his waistcoat, mopping his forehead, and trying not to look as if anything
had gone wrong. Behind him were half a dozen of the town's leading
citizens. The mayor stepped forward with something in his hands. The crowd
"Mr. Wilson," the mayor began, in his best
oratorical manner, "on behalf of the citizens of our town-" He paused and
looked helplessly about him. All at once he dropped the formality. "Oh,
for the love of Pete!" he exploded. "Gus, it wasn't supposed to be like
this. We had planned to whisk you into my car, lead the parade downtown,
and make the speeches and presentation there."
"Speeches?" asked Gus, now completely
"Yes, you old son of a gun! This is your day, I
have officially proclaimed this Gus Wilson Day, in honor of the town's No. 1
citizen. And to commemorate it we want to present you with this plaque of
old-car emblems for your office wall."
A cheer broke out as Gus dazedly accepted the
plaque from the mayor. Someone hollered for a speech, and the crowd took it
up. Gus demurred, but the mayor and Jerry Corcoran led him firmly to a
bunting-covered truck and hoisted him up.
For a moment, Gus stood there. His eyes were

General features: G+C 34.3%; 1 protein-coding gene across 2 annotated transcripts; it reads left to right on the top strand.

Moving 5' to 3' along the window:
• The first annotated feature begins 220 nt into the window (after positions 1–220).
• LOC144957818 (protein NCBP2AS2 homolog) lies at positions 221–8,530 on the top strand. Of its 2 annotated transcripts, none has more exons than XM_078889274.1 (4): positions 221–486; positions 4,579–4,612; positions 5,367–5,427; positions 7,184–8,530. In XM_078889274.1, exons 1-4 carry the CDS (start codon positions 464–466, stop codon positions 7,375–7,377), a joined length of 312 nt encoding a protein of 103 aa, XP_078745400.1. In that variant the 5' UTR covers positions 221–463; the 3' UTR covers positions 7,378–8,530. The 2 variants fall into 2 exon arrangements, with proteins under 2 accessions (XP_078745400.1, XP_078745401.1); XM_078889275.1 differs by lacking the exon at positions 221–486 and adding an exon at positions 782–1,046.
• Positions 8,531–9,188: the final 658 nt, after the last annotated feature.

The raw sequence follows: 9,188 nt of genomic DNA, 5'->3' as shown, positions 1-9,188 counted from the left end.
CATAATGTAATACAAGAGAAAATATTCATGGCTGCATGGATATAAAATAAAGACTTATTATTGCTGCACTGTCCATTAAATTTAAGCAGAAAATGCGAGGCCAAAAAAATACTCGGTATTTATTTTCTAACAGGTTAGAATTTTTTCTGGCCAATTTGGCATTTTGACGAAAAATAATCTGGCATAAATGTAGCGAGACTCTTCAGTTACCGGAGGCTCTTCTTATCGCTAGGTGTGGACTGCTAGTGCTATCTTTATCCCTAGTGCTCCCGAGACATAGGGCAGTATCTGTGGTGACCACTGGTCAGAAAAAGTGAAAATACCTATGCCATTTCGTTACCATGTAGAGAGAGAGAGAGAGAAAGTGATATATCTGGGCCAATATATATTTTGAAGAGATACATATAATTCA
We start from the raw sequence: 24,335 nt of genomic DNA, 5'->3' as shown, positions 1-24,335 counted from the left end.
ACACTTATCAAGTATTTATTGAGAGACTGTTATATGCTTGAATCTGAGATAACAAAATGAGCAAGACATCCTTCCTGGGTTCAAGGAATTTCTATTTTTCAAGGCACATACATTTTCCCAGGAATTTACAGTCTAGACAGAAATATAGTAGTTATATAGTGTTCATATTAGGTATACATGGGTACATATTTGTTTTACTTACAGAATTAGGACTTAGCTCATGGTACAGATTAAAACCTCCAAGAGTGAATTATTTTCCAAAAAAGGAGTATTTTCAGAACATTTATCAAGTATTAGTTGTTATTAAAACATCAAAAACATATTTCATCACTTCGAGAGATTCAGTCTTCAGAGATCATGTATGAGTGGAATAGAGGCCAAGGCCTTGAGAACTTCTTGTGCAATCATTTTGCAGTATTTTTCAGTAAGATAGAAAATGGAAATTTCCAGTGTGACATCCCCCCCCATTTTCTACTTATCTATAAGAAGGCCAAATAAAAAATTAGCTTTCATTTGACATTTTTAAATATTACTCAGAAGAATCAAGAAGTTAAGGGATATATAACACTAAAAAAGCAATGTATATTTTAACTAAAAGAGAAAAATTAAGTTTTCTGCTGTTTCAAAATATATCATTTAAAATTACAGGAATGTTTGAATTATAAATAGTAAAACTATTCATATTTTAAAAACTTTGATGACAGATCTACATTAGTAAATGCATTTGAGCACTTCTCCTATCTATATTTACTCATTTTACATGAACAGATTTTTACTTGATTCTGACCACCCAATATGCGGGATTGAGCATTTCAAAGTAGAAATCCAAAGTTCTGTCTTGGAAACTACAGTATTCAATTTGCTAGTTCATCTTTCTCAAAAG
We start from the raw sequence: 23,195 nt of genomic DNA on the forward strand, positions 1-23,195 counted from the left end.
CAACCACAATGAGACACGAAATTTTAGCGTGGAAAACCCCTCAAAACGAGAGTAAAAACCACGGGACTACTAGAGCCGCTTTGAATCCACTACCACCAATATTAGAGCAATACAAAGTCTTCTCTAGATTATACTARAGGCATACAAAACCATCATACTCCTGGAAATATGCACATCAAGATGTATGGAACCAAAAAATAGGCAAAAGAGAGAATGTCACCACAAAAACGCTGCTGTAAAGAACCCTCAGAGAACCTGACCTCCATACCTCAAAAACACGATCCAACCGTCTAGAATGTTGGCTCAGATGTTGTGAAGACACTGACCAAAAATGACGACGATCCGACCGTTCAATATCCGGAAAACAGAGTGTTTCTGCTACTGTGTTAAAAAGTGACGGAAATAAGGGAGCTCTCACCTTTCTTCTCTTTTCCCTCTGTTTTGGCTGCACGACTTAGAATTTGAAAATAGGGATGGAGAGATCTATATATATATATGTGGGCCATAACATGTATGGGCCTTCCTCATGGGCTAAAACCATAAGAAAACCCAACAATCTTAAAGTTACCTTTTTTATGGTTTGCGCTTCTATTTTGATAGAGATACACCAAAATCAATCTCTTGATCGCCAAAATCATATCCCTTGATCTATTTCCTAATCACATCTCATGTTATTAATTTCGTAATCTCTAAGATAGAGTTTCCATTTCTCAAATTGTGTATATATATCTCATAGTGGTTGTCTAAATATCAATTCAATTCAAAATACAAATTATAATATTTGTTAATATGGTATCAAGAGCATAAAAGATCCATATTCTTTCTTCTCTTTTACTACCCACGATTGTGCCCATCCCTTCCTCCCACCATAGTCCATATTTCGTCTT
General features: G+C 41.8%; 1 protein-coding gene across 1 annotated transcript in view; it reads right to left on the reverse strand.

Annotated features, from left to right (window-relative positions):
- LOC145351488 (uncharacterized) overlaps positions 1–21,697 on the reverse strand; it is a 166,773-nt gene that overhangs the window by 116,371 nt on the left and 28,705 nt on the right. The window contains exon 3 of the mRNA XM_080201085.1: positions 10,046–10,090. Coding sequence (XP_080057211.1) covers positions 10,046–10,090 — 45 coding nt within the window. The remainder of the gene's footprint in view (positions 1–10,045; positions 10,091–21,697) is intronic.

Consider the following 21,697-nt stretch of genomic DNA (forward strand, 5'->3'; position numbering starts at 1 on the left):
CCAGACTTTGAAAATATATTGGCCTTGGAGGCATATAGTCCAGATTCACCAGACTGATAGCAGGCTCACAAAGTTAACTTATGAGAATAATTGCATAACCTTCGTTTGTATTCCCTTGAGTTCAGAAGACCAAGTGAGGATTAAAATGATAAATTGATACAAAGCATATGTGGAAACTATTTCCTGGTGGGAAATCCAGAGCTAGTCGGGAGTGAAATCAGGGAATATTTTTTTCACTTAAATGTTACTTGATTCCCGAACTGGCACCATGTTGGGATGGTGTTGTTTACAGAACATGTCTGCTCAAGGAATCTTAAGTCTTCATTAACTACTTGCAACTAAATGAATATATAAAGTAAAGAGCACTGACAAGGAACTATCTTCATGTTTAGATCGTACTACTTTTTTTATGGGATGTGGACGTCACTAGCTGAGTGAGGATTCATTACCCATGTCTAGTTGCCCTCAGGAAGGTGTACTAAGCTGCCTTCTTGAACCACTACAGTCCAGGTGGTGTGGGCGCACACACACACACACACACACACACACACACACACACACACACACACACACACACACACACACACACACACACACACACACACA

moist as he looked down at his feet and shifted his pipe in one work-worn
hand. Finally he looked up and squared his shoulders.
"Friends and neighbors," he began.
"This a great honor you have bestowed on me. This
kind of a turnout doesn't usually happen except at a funeral, and I don't
think I'm dead yet." That got an appreciative laugh. "Though I liked to
have died," he went on, "when I stepped out and saw all you people standing
here, I knew business had gotten better, but I didn't think it was that
"Seriously, though, 30 years seems a long time
when you look back, until you think of them as being years of friendship and
accomplishment. Then it isn't long enough. I've made a lot of friends
since opening the Model Garage. I've learned a lot about people and a lot
about cars. Cars are like people, you know. Treat 'em right and they'll
seldom let you down. That's all I have to say, except-well-thanks a lot!"
The crowd applauded wildly and Gus jumped to the ground. The mayor shook
"Terrific, Gus!" he exclaimed.
"Now there's just one thing..."
"What is it?" Gus asked.
"Do you think you could get my car started so we
can get on with the parade?" Gus joined in the laughter.
"It serves you right," he said, "for entering
into this conspiracy. I might have known there was something fishy when you